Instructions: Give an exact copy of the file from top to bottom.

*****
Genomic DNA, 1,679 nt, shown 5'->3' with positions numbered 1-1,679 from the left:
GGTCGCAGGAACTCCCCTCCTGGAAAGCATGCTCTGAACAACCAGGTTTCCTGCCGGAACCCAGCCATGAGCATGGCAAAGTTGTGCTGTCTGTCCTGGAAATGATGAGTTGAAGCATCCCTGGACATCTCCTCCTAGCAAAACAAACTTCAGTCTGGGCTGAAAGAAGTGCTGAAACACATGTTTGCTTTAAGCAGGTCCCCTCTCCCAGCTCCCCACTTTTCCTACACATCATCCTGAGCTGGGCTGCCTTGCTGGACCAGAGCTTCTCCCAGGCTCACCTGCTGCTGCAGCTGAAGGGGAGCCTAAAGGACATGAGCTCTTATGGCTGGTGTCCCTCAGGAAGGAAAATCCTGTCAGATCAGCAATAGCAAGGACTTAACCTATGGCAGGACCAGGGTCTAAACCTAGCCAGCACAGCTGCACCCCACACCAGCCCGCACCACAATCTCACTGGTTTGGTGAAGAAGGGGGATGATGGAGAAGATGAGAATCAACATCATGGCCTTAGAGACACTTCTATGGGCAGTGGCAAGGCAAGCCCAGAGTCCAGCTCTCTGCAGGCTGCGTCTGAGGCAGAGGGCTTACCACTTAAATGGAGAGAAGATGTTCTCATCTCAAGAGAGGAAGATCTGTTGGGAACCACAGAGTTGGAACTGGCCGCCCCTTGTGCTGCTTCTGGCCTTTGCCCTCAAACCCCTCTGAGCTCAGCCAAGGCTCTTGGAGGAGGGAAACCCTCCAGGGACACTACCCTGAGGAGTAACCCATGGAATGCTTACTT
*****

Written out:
Genomic DNA, 1,679 nt, shown 5'->3' with positions numbered 1-1,679 from the left:
GGTCGCAGGAACTCCCCTCCTGGAAAGCATGCTCTGAACAACCAGGTTTCCTGCCGGAACCCAGCCATGAGCATGGCAAAGTTGTGCTGTCTGTCCTGGAAATGATGAGTTGAAGCATCCCTGGACATCTCCTCCTAGCAAAACAAACTTCAGTCTGGGCTGAAAGAAGTGCTGAAACACATGTTTGCTTTAAGCAGGTCCCCTCTCCCAGCTCCCCACTTTTCCTACACATCATCCTGAGCTGGGCTGCCTTGCTGGACCAGAGCTTCTCCCAGGCTCACCTGCTGCTGCAGCTGAAGGGGAGCCTAAAGGACATGAGCTCTTATGGCTGGTGTCCCTCAGGAAGGAAAATCCTGTCAGATCAGCAATAGCAAGGACTTAACCTATGGCAGGACCAGGGTCTAAACCTAGCCAGCACAGCTGCACCCCACACCAGCCCGCACCACAATCTCACTGGTTTGGTGAAGAAGGGGGATGATGGAGAAGATGAGAATCAACATCATGGCCTTAGAGACACTTCTATGGGCAGTGGCAAGGCAAGCCCAGAGTCCAGCTCTCTGCAGGCTGCGTCTGAGGCAGAGGGCTTACCACTTAAATGGAGAGAAGATGTTCTCATCTCAAGAGAGGAAGATCTGTTGGGAACCACAGAGTTGGAACTGGCCGCCCCTTGTGCTGCTTCTGGCCTTTGCCCTCAAACCCCTCTGAGCTCAGCCAAGGCTCTTGGAGGAGGGAAACCCTCCAGGGACACTACCCTGAGGAGTAACCCATGGAATGCTTACTT